Entries in School Lunches (1)


Is Federal Government Meddling into Schools with Child Nutrition Bill?

Photo Courtesy - Getty Images(WASHINGTON) -- The House of Representatives Wednesday delayed a vote on the $4.5-billion child nutrition bill that would ban greasy food and sugary soft drinks from schools. The legislation has triggered criticism for its hefty price tag and new nutritional requirements that some say shouldn't come from the federal government.

The bill is expected to be brought up later this week.

The legislation has the support of the White House and first lady Michelle Obama, who has made childhood obesity a central focus.

The Senate bill, which passed with unanimous bipartisan consent in August, would expand eligibility for school lunch programs, establish nutrition standards for all school meals, and encourage schools to use locally produced food. It would also raise the reimbursement rate to six cents per meal, marking the first time in over 30 years that Congress has increased funding for school lunch programs.

But not everyone is warming up to the idea. House Republicans and three educational groups charge that the bill is too burdensome for schools and doesn't provide sufficient resources to cover costs that schools will have to incur.

Critics also question whether the federal government should be the one setting standards on what schools can or cannot serve.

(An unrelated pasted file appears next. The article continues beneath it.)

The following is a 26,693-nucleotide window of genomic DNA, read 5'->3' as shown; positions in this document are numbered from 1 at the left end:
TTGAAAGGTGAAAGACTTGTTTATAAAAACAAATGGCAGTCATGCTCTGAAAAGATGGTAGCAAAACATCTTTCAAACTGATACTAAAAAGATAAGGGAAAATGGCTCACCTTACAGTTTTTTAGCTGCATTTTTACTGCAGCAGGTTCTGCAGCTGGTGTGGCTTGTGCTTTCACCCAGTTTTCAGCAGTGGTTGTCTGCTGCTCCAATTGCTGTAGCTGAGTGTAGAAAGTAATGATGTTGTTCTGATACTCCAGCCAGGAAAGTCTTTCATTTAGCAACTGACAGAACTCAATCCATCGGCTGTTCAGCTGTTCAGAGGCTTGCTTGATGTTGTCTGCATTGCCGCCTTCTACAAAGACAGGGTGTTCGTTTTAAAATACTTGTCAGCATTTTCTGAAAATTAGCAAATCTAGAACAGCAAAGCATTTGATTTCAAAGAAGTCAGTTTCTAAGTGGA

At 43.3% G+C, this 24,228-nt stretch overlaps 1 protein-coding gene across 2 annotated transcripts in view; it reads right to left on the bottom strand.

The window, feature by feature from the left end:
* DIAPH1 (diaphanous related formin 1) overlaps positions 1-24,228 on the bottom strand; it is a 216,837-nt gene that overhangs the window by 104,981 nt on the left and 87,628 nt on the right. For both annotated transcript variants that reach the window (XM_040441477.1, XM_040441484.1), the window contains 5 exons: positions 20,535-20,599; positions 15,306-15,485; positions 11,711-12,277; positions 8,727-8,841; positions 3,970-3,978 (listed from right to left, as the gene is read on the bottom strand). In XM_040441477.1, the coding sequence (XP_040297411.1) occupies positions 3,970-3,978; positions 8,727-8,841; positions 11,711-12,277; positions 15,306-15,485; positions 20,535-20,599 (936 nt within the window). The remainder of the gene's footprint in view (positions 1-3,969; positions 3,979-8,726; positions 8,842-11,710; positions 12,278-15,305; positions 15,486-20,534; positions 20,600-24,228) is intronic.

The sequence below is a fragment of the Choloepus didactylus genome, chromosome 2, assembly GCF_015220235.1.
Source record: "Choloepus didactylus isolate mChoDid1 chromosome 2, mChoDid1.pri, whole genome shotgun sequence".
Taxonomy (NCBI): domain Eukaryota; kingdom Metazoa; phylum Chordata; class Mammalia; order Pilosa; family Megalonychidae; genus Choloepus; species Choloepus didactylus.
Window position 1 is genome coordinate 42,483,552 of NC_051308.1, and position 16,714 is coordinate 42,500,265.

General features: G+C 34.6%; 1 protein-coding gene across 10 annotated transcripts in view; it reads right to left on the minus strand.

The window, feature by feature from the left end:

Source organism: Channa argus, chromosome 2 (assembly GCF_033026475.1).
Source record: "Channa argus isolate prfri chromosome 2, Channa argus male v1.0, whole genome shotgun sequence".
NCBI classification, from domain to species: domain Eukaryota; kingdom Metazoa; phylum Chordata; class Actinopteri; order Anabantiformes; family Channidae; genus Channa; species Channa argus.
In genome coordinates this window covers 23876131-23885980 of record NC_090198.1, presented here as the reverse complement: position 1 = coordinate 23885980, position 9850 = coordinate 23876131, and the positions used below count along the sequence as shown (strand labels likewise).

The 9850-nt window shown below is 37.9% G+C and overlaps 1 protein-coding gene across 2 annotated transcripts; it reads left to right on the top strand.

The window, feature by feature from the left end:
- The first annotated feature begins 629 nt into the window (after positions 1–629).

Republicans have questioned the hefty price tag of the bill, which would be paid in part by cuts to the federal food stamp program. At a time when there are a myriad of other issues to be dealt with in the nation's education system, and the deficit is at record levels, some have questioned the timing of the bill's passage.

Those who are objecting to the bill also say it will add to school's costs.

But supporters say that getting rid of junk food in vending machines is actually good for schools. If they sell more lunch meals, they will get more federal dollars. And Democrats counter that the benefits outweigh the costs in the long term.

"Some folks will say, 'how can we afford this bill at the moment?'" Rep. Rosa DeLauro, D-Conn., said Tuesday on a conference call with reporters. "How can we afford not to pass it? Leaving millions of children hungry and malnourished now in the name of budget cutting is penny wise and pound foolish."

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